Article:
Do you have a book – fiction or nonfiction – or short story that was published in 2006? If you do, it may be eligible for entry in the 2007 Arthur Ellis Awards. There are six categories of awards for published material:
Best crime novel
Best first crime novel (by a writer who has never had a novel of any kind published before)
Best crime nonfiction
Best crime short story
Best juvenile crime book
Best crime book in French

Either you or your publisher may submit the work. The deadline for submissions is January 12, 2007.

For specific eligibility and submission rules, email the CWC at info@crimewriterscanada.com or go to www.crimewriterscanada.com and click on the Arthur Ellis Awards button.

Tuesday, December 05, 2006


Drop by Mai Wen's Asian Fun and Then Some for her Third Day Book Club review of Daniel Woodrell's Winter's Bone. The Third Day Book Club is the brainchild of Patry Francis who explains about the selections for next month here. This is a fantastic idea that brings bloggers together to discuss books - a quick technorati search will lead to a long list of other bloggers who've posted reviews as well.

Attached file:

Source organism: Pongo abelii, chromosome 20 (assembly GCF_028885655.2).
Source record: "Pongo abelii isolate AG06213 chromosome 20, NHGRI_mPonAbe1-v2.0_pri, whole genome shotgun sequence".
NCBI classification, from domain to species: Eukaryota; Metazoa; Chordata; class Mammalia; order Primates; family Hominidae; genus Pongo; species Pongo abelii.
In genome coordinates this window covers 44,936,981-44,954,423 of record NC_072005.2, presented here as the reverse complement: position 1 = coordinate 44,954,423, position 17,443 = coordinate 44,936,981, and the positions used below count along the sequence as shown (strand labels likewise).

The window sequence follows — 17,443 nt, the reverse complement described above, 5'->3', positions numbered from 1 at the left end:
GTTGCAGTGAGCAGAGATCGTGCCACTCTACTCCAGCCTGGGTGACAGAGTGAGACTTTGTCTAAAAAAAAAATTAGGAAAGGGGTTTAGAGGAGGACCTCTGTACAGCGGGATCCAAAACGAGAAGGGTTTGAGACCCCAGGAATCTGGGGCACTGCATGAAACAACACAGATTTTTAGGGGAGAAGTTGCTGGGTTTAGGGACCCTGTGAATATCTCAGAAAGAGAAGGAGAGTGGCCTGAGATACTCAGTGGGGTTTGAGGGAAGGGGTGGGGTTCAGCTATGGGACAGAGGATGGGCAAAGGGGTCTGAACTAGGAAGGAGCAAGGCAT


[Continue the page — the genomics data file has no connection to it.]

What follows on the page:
Over at A Chair, A Fireplace and A Tea Cozy there is a review of Corbenic by Catherine Fisher that is also worth checking out.

And the new issue of Mouth Full of Bullets, with poetry, short stories, interviews and reviews, should be up today.

Monday, December 04, 2006

On The Net

Arthur Ellis Awards

The rules for submitting work for the 2007 Arthur Ellis Awards are now posted on the Crime Writers of Canada website, including information about the new award, for best unpublished first novel.

Net News